Members of France's counter-terror force have expressed anger at their commander accusing him of cowardice for failing to tackle the jihadists responsible for the Bataclan massacre.
Personnel from the Gendarmerie Intervention Group (GIGN) expressed their outrage in an anonymous letter to their force's chief at what they said was the failure of Colonel Hubert Bonneau to order a unit on standby near the Bataclan to take on the three gunmen who killed 89 people there.
Describing him as a man of "little courage", the gendarmes said: "For two years we have submitted to the unjust and barely legitimate command of Colonel Bonneau . . . a bad leader who does his best to minimise the intervention force," said the letter, which was signed collectively "the intervention spirit".
"While there were 40 of us ready for action... ready to lead the assault, ready to halt the killing," Colonel Bonneau "quietly waited to be called in while hiding behind a tale about geographic responsibilities", it said, according to The Times.
A French parliamentary inquiry into the siege looked into why it took police two hours to storm the Bataclan but concluded there was no police failure.
The city's prefect of police, rather than the gendarmerie, was in charge of the operation and there is considerable rivalry between the GIGN and the police tactical intervention force, the RAID which was at the scene of the attack.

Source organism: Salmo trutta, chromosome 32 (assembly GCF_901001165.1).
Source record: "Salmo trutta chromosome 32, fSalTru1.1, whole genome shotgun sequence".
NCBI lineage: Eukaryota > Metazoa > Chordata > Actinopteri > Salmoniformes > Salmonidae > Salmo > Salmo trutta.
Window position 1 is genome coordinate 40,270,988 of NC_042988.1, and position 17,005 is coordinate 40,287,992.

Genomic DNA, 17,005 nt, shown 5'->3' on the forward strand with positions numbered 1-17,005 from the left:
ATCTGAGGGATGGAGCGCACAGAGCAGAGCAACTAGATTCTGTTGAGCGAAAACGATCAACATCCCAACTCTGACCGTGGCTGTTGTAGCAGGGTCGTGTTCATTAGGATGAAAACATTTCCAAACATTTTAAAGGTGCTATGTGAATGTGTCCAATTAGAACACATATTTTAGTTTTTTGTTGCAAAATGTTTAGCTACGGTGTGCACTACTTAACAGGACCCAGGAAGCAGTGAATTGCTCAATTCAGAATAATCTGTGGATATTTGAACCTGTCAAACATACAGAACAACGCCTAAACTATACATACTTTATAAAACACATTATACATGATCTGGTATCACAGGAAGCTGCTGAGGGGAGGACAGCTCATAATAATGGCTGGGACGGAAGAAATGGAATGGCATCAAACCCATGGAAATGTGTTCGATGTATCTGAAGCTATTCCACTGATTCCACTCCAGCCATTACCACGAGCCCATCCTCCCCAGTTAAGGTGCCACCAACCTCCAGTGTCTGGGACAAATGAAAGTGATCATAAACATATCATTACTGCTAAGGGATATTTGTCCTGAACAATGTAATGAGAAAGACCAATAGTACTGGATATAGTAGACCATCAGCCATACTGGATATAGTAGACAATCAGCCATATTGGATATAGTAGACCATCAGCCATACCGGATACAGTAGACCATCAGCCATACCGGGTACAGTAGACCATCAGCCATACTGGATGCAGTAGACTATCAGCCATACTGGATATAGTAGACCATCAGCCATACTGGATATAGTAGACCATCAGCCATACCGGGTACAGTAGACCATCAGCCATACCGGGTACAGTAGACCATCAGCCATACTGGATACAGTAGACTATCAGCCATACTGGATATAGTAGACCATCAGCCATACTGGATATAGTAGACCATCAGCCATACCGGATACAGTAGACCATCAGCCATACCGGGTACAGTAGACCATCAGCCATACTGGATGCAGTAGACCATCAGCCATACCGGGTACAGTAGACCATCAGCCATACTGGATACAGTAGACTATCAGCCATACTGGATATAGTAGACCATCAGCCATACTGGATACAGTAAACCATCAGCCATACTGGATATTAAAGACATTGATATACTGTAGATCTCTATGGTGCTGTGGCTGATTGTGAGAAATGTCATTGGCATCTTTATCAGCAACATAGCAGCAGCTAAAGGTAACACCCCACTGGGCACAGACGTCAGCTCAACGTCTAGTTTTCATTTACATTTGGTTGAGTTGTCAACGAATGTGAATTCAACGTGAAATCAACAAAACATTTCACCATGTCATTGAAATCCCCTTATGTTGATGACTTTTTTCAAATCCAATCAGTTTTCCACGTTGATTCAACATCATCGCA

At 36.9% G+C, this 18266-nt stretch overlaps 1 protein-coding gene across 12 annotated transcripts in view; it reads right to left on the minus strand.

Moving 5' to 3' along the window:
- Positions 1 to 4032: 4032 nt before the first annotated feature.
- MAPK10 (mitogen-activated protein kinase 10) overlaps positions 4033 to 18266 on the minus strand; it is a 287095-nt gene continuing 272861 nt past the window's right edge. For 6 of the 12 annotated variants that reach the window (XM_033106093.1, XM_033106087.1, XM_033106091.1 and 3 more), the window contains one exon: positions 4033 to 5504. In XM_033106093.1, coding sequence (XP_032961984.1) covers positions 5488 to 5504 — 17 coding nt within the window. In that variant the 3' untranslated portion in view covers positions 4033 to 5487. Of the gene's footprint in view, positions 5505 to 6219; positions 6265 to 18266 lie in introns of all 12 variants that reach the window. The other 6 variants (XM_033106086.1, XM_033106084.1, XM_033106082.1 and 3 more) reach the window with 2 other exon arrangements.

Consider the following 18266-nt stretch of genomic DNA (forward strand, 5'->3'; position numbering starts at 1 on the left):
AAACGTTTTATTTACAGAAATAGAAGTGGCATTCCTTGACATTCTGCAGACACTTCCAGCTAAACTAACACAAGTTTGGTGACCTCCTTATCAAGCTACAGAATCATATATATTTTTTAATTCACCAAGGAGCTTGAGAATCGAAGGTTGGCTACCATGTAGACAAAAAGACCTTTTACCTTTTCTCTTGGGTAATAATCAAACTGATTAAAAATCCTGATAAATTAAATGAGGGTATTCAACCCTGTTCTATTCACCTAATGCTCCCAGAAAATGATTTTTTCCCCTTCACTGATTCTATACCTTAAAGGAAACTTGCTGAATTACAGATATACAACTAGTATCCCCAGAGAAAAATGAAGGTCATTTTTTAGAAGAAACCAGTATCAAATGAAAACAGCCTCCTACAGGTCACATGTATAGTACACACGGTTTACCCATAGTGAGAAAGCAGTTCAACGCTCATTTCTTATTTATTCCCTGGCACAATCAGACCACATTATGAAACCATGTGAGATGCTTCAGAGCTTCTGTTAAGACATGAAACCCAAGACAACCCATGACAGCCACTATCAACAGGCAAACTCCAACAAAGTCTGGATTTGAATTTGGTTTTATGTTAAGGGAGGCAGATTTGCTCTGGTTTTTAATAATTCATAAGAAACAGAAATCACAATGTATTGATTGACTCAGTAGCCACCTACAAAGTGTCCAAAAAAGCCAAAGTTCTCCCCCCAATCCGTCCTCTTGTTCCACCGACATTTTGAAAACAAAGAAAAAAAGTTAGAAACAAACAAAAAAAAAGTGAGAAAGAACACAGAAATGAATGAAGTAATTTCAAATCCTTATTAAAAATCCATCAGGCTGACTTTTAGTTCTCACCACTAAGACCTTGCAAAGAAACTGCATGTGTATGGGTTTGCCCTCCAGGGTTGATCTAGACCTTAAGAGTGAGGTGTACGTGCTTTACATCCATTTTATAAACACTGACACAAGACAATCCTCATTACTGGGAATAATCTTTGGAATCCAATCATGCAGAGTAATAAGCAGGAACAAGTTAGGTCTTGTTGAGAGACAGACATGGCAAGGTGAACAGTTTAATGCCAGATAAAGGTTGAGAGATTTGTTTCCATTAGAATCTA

French MP Sébastien Pietrasanta, said the letter of discontent was due to a small part of the GIGN being unhappy at being excluded from the biggest hostage situation in France since World War Two.
The overall Gendarmerie command, headed by General Denis Favier said that "nothing supports the theory of a dysfunction in the use of the GIGN".
Massacre mastermind still at large
Meanwhile it emerged on Wednesday (13 July) that the man who was thought to have masterminded the attacks, Abdelhamid Abaaoud was only a co-ordinator and that the true mastermind was still at large.
The head of France's external intelligence agency, Bernard Bajolet, told a parliamentary inquiry in May, although it only emerged this week, that Belgian-born Moroccan Abaaoud did not plan the strikes.
"We know the mastermind but I will remain discreet on this point," Bernard Bajolet told MPs, while security sources would not specify his name, the Telegraph reported.
Security sources declined to specify the Isil commander's name or whereabouts but said every effort was being made to capture him.
Meanwhile the state of emergency declared in November will end in two weeks, having been extended for the third time in May to secure the European football championship and the Tour de France.